Lucy Hone: Immersion therapy for unleashing creativity

Total immersion allows our creative brains sufficient time to conjure up our most creative thinking, writes Dr Lucy Hone.
ALDEN WILLIAMS/STUFF

Total immersion allows our creative brains sufficient time to conjure up our most creative thinking, writes Dr Lucy Hone.

A few weeks ago, I flew to Montreal for an academic conference. Lured by the prospect of a new city to explore, and warm weather to get rid of New Zealand's hideous winter cough-flu-thing, I couldn't get away fast enough. Sadly, the cough-flu-thing came with me, meaning I spent the first three days in bed on polyester sheets in an Airbnb that promised air conditioning but didn't deliver.

By day four and the start of the conference I was no better and seriously regretting leaving home. (Excuse the sob story – I don't expect you to feel sorry for me – but keep reading, there is a point).

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Anyone who regularly attends conferences as part of their job will tell you they are something of an endurance test: long, airless days, death by PowerPoint, angst-inducing decision-making over which of the numerous concurrent sessions is the best to attend. Come the end of day one I'd truly had it – average speakers, too many flunkies fawning over the field's superstars, and I'd been forced out of the two best sessions by horribly antisocial coughing fits. Why was I here? What was the point? I seriously wondered.

Wind the clock forward three more days and I'm (happily) sitting on an Air Canada flight bound for LA and then home. I believe the flight time was about five hours, but honestly, I wouldn't have a clue, because something happened on that flight which made the whole painful trip worthwhile.

I'd arrived on a Monday and been sick in bed for three days, not leaving my room. I'd attended the conference on Thursday through to Saturday night, hardly able to talk, forced to conserve energy for the two presentations I had to give.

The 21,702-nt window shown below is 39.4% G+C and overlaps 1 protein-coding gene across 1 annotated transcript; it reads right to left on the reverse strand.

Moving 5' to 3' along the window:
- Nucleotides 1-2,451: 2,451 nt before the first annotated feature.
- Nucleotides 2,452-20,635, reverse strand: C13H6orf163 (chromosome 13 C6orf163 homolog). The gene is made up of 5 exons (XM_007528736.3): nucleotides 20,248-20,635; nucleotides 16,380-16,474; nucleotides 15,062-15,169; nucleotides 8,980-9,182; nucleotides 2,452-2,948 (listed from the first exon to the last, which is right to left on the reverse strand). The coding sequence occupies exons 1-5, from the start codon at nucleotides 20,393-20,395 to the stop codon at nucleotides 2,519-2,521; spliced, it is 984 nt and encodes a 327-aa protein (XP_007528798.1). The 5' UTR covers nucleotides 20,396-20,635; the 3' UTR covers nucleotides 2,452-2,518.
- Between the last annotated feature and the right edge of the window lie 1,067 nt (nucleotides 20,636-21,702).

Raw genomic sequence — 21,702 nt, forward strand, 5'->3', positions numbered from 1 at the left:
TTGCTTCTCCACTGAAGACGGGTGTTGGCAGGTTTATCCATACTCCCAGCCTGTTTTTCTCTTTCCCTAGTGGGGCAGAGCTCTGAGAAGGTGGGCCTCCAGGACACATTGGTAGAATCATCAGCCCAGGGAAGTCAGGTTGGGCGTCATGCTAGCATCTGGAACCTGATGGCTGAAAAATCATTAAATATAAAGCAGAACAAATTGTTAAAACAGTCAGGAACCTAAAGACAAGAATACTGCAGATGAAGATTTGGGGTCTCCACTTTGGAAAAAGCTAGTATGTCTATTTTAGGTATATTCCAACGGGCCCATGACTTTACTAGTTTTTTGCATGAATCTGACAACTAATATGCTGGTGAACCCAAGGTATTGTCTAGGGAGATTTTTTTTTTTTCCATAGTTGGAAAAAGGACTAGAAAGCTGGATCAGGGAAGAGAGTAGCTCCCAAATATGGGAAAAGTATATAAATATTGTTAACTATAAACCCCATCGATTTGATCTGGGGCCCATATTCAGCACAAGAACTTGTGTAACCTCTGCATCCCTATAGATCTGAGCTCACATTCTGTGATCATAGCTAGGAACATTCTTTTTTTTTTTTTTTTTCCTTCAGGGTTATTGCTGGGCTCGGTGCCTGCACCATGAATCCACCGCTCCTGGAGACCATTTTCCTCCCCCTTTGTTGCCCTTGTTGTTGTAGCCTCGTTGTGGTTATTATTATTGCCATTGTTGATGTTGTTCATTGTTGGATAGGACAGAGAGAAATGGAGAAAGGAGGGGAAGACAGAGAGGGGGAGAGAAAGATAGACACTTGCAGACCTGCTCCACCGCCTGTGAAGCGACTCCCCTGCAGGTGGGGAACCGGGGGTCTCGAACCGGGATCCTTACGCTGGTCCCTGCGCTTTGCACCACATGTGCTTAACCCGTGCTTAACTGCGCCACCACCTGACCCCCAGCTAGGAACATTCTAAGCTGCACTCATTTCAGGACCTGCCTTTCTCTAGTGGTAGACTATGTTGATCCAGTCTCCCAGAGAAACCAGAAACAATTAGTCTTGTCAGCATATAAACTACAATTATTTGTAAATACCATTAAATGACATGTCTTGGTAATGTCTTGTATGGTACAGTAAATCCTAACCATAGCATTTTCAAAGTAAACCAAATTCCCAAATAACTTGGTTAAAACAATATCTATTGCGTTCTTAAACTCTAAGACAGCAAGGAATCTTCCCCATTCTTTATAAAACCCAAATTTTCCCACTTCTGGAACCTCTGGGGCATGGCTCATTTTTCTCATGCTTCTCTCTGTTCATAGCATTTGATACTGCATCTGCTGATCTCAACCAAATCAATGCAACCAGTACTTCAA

However, on the plane home I'd opened my laptop planning to just jot down a couple of notes and, before I knew it, the plane touched down at LAX. Plans, ideas, new approaches to old issues, opportunities for international collaborations and some of the best, truly original thinking I've had in months, cascaded out of me. Sunday-to-Sunday I'd been immersed – day in, day out.

Despite my cough, conversations had been heard, speakers had shared thought-provoking research findings; writers had triggered hitherto under-appreciated insights. Seven days of what could only be described as an endurance event finally delivered the goods. On reflection, it had all been worth it.

This should come as no surprise. I, of all people, am supposed to know that I don't travel all that way just to sit in airless rooms; that the true power of attending such events is the opportunity for total immersion, allowing our creative brains sufficient time to conjure up our most creative thinking.

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When I was starting out on my PhD, my academic supervisor Grant Schofield (now chief advisor for the Ministry of Education on health and nutrition), gave me an early nugget of advice, telling me to watch John Cleese's YouTube video on creativity. Doing so taught me to think of our creative brain as a tortoise, which only dares to pop its timid little head out of its protective shell when it can be sure no threats exist in the immediate environment.

According to Cleese, thinking creatively requires us to create a tranquil oasis amid the madness of our everyday lives, where our tortoise mind can venture out to play. This needs two conditions: "boundaries of space and boundaries of time".

So for us to explore our maximum creativity, we have to set aside time and spaces for uninterrupted thinking. Racing around all day, ticking things off on lists, constantly looking at our phones, attending meetings and generally keeping all the balls in the air, is not conducive to creative thinking.

Taking my cough-flu-thing on a polyester-sheet holiday in Montreal turned out well in the end. Not on the first day, not even while I was actually on the ground in Montreal itself, but suddenly, in a rush of productivity on the plane heading home.

Seven full days of total immersion paid off and now I'm glad I went. I am not fool enough to think we can all engineer such total unfettered immersion in our work on a frequent basis, but I am optimistic enough to hope to persuade you of the benefits.

Scheduling in some thinking time – carving out barriers of time and space – whether it be monthly, quarterly, or even an annual retreat, is sure to proffer up some valuable, elusive insights, that you'd never encounter when stuck in the day-to-day grind.

 - Sunday Magazine

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